The Sun Sentinel reported “New data provided by state-owned Citizens Property Insurance Corp….shows that the company dropped 2,267 policies statewide during the 12-months ending June 30 because their homes’ replacement value exceeded $700,000.”

The eligibility cap is set at $700,000 for all counties except for Miami-Dade and Monroe both of which have $1m caps. However, as many Monroe County homeowners know, the replacement values are exceeding the $1m cap causing Citizens to drop many Monroe County policies. Citizens truly is the “insurer of last resort” for Monroe County, and some homeowners have reported to FIRM that they are unable to obtain insurance in the private market. This is a concerning trend especially as we approach the height of the 2022 hurricane season.

What is driving the trend?

The Sun Sentinel explains the reasons behind this increase in home values:

“Unlike a home’s market value that measures how much money you could get by selling your home and the land it sits on, replacement values measure what it would cost to replace a structure. White a hot real estate market can drive up a home’s asking price, replacement-value increases are a result of inflation driving up costs of building materials, energy and labor.”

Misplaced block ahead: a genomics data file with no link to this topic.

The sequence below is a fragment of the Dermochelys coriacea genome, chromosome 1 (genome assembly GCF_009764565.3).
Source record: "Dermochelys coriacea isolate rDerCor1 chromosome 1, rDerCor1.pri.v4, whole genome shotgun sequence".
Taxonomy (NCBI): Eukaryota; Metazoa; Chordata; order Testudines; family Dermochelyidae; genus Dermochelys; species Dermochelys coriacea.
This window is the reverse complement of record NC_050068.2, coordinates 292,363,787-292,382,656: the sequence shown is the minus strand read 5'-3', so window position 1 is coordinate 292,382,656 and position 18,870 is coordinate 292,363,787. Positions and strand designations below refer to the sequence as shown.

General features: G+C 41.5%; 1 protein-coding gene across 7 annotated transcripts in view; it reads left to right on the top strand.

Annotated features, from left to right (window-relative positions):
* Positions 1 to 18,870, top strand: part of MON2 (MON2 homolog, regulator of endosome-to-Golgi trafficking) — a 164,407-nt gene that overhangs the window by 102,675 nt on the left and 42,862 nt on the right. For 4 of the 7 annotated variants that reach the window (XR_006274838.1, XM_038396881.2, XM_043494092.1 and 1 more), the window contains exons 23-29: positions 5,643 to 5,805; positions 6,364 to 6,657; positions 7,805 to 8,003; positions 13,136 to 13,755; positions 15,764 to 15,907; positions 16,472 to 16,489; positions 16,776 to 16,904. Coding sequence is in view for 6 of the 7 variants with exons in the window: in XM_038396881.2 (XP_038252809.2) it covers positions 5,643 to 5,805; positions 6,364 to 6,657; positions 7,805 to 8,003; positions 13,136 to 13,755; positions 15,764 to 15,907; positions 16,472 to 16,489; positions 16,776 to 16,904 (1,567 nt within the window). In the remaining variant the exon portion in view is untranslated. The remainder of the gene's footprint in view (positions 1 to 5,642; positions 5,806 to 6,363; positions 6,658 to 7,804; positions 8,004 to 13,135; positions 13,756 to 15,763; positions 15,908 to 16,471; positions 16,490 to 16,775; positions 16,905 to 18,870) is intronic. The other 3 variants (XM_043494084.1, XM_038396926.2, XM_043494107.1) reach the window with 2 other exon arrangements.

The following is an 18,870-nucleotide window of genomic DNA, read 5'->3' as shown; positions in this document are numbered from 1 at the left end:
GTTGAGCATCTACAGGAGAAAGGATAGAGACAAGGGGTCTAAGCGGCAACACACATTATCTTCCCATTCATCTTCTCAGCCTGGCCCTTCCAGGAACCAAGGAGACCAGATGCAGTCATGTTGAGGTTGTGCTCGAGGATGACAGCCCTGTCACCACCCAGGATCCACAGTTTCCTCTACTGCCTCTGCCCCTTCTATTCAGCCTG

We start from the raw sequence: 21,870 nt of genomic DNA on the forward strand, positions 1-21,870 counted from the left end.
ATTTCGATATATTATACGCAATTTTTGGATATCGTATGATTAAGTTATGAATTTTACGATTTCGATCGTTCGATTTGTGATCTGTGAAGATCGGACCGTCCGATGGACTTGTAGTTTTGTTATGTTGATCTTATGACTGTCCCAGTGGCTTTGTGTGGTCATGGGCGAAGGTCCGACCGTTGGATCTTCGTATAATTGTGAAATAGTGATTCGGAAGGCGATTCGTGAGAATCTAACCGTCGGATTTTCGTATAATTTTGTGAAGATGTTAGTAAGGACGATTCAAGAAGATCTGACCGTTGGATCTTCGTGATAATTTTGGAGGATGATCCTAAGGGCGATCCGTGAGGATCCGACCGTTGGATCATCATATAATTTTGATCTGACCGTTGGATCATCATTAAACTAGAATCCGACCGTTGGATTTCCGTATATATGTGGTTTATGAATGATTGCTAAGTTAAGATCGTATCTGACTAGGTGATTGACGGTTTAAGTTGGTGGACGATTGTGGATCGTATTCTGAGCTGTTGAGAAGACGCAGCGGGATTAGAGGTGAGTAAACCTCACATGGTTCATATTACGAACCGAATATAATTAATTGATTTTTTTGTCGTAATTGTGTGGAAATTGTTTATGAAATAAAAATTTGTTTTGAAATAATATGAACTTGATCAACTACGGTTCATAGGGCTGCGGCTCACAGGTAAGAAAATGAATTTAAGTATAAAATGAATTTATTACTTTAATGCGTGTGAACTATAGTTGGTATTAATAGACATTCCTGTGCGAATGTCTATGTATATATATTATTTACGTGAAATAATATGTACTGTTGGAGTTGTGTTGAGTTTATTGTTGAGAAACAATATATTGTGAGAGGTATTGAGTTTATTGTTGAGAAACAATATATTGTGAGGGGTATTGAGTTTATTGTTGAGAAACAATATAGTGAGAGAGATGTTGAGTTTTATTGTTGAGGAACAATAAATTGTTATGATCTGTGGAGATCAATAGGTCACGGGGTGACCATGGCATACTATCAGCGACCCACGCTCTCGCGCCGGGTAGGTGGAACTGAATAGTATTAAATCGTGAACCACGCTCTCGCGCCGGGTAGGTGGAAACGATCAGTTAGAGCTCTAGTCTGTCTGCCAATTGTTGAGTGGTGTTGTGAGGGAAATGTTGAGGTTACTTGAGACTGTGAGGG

In 2013 the Florida Legislature decreased coverage limit to $700,000. Because the Florida Office of Insurance Regulation (OIR) determined there is not a reasonable degree of competition in Miami-Dade and Monroe counties, these two counties were exempt from the decreased coverage limit of $700,000. The maximum coverage limit of less than $1 million continued to be applied to risks in these two counties.

Florida regulators are studying the caps

Following the drop in Monroe County policies that began last year, increasing that cap became a legislative priority for FIRM in the 2022 legislative session. With no major property insurance bills being passed, it remains a priority for FIRM heading into the 2023 session.

And now the Office of Insurance Regulation (OIR) is stepping in to review the cap.

“The trend has prompted the state to undertake a study of the $700,000 cap, instituted so that taxpayers don’t end up subsidizing wealthy homeowners who can afford private insurance to cover homes worth more.”

Unfortunately homeowners who aren’t wealthy but whose home values have risen sharply are being dropped and are unable to find coverage in the private market.

“If the OIR finds that homeowners can’t get affordable coverage from private market insurers, the caps could be increased in Broward, Palm Beach and other counties. The study will analyze all 67 Florida counties.”

FIRM and its lobbyists are already working with Rep. Mooney and Sen. Rodriguez to ensure that the OIR closely analyzes Monroe County’s current coverage cap.

If Citizens has dropped your policy and you’re unable to find coverage in the private market, let your legislators know.

 

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